Ok, I got the right answer, but it is entirely possible that it was pure luck LOL Can y'all check my work?

    f(x) = ln(5-x)

    -\int\frac{1}{5-x}

    My power series is:

    -\frac{1}{5} \sum^{\infty}_{n=0} (\frac{x}{5})^n

    -\int \frac{1}{5} + \sum^{\infty}_{n=0} \int (\frac{x}{5})^n

    <br />
= - ln(5) + \sum^{\infty}_{n=0} \frac{(x)^{n+1}}{n+1} \cdot \frac{(\frac{1}{5})^{n+1}}{n+1} ***IS THIS LEGIT FOR THIS INTEGRATION?

    = - ln(5) + \sum^{\infty}_{n=1} \frac{x^n (\frac{1}{5})^n}{n}

    = ln(5) - \sum^{\infty}_{n=1} x^n \cdot \frac{1}{5^nn}

    <br />
= ln(5) - \sum^{\infty}_{n=1}\frac{x^n}{5^nn}
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  5. #5
    is up to his old tricks again! Jhevon's Avatar
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    Quote Originally Posted by mollymcf2009 View Post
    Ok, I got the right answer, but it is entirely possible that it was pure luck LOL Can y'all check my work?

    f(x) = ln(5-x)

    -\int\frac{1}{5-x}

    My power series is:

    -\frac{1}{5} \sum^{\infty}_{n=0} (\frac{x}{5})^n

    -\int \frac{1}{5} {\color{red}+} \sum^{\infty}_{n=0} \int (\frac{x}{5})^n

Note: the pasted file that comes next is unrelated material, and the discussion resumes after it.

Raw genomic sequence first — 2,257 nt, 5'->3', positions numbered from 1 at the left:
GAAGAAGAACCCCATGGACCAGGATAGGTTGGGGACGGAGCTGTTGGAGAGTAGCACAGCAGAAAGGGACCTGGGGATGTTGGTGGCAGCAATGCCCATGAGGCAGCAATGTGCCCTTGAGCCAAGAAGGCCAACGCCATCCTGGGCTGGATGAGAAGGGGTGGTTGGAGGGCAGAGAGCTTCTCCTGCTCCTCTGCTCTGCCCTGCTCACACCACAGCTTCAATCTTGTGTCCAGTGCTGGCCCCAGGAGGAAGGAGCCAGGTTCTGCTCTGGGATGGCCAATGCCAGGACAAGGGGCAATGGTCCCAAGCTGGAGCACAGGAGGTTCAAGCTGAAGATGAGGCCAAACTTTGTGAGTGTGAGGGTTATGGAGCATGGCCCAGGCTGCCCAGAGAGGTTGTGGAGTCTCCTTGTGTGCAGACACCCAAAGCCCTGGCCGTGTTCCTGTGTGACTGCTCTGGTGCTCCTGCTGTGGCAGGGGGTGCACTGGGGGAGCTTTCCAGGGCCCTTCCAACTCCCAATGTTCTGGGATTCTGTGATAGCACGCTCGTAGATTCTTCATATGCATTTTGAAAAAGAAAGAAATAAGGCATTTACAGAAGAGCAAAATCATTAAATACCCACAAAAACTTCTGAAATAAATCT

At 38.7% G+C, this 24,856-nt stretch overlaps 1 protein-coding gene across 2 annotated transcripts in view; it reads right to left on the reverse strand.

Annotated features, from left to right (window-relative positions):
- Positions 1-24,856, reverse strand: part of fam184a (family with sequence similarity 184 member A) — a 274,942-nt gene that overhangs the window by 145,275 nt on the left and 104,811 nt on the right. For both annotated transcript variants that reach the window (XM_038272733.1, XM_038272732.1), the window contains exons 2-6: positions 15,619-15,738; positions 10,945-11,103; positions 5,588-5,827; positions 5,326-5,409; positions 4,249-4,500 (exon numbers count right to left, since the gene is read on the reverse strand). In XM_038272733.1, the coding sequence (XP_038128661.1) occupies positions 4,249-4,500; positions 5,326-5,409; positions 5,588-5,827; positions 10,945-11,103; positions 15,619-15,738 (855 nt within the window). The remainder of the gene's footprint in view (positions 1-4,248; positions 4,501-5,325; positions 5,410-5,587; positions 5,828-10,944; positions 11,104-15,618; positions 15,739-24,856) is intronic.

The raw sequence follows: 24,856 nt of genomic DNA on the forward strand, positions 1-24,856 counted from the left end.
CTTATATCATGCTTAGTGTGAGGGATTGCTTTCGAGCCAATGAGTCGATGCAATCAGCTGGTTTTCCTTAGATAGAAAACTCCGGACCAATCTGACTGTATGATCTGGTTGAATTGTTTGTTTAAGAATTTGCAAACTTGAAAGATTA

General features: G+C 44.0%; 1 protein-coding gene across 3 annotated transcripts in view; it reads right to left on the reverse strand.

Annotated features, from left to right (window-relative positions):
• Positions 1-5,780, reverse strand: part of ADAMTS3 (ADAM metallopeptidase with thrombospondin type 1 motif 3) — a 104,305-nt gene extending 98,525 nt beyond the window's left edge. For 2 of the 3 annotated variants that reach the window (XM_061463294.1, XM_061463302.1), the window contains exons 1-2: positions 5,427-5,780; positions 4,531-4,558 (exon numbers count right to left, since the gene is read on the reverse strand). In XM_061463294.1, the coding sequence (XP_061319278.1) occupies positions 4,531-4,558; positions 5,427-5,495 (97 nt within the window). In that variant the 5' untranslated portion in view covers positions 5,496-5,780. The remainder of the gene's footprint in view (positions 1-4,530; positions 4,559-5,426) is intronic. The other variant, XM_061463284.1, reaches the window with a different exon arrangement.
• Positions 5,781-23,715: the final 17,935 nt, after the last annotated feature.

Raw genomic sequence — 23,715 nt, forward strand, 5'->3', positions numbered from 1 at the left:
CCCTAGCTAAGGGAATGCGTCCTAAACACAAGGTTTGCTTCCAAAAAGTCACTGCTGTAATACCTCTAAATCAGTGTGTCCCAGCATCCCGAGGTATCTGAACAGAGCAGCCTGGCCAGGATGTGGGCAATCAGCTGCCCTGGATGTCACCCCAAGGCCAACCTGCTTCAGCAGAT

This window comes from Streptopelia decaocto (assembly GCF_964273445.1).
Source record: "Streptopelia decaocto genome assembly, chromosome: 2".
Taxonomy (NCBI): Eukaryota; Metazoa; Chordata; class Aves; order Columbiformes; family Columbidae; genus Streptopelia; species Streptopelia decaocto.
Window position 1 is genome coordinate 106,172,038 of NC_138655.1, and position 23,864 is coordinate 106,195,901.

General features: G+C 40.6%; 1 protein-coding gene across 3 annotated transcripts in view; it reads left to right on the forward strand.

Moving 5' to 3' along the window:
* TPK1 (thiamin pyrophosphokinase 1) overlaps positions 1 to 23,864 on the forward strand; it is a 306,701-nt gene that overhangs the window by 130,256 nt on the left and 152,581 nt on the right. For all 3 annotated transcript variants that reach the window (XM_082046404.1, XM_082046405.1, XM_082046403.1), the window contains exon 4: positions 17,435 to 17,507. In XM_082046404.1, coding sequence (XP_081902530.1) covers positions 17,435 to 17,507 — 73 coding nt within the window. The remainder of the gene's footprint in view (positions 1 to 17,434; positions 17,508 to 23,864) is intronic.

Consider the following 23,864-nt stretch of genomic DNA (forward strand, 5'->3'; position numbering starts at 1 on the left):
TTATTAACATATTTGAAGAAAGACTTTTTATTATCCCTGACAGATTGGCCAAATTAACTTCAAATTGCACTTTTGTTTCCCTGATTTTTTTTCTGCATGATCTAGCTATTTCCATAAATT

this is wrong. where did that + sign come from??

    <br />
= {\color{red}- ln(5)} + \sum^{\infty}_{n=0} \frac{(x)^{n+1}}{n+1} \cdot {\color{blue}\frac{(\frac{1}{5})^{n+1}}{n+1}} ***IS THIS LEGIT FOR THIS INTEGRATION?
    huh?... \int k~dx = kx + C, for any constant k

    and the thing in blue is just wrong. where you got that from, i don't know. i think you again thought that you could integate a constant the same way you do a variable. this is wrong!

    but your integral was wrong to begin with, because you put that plus sign in. and review your integration rules.
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  6. #6
    Senior Member mollymcf2009's Avatar
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    Quote Originally Posted by Jhevon View Post
    this is wrong. where did that + sign come from??

    huh?... \int k~dx = kx + C, for any constant k

    and the thing in blue is just wrong. where you got that from, i don't know

    but your integral was wrong to begin with, because you put that plus sign in. and review your integration rules.

    Ok, I officially don't understand this. The correct answer is:

    = ln(5) - \sum^{\infty}_{n=1}\frac{x^n}{5^nn}

    So, how did the +/- sign after the log get there? I am really tired, I know that \frac{1}{5} is just a constant, and I'm actually pretty good at my integrations, I'm just foggy brained and basically going through the motions at this point. Do you mind just helping me get through this problem so I can at least understand what I am doing? I really am understanding this better than yesterday, thanks to you Jhevon, but like I said yesterday, Molly & series are not seeing eye to eye.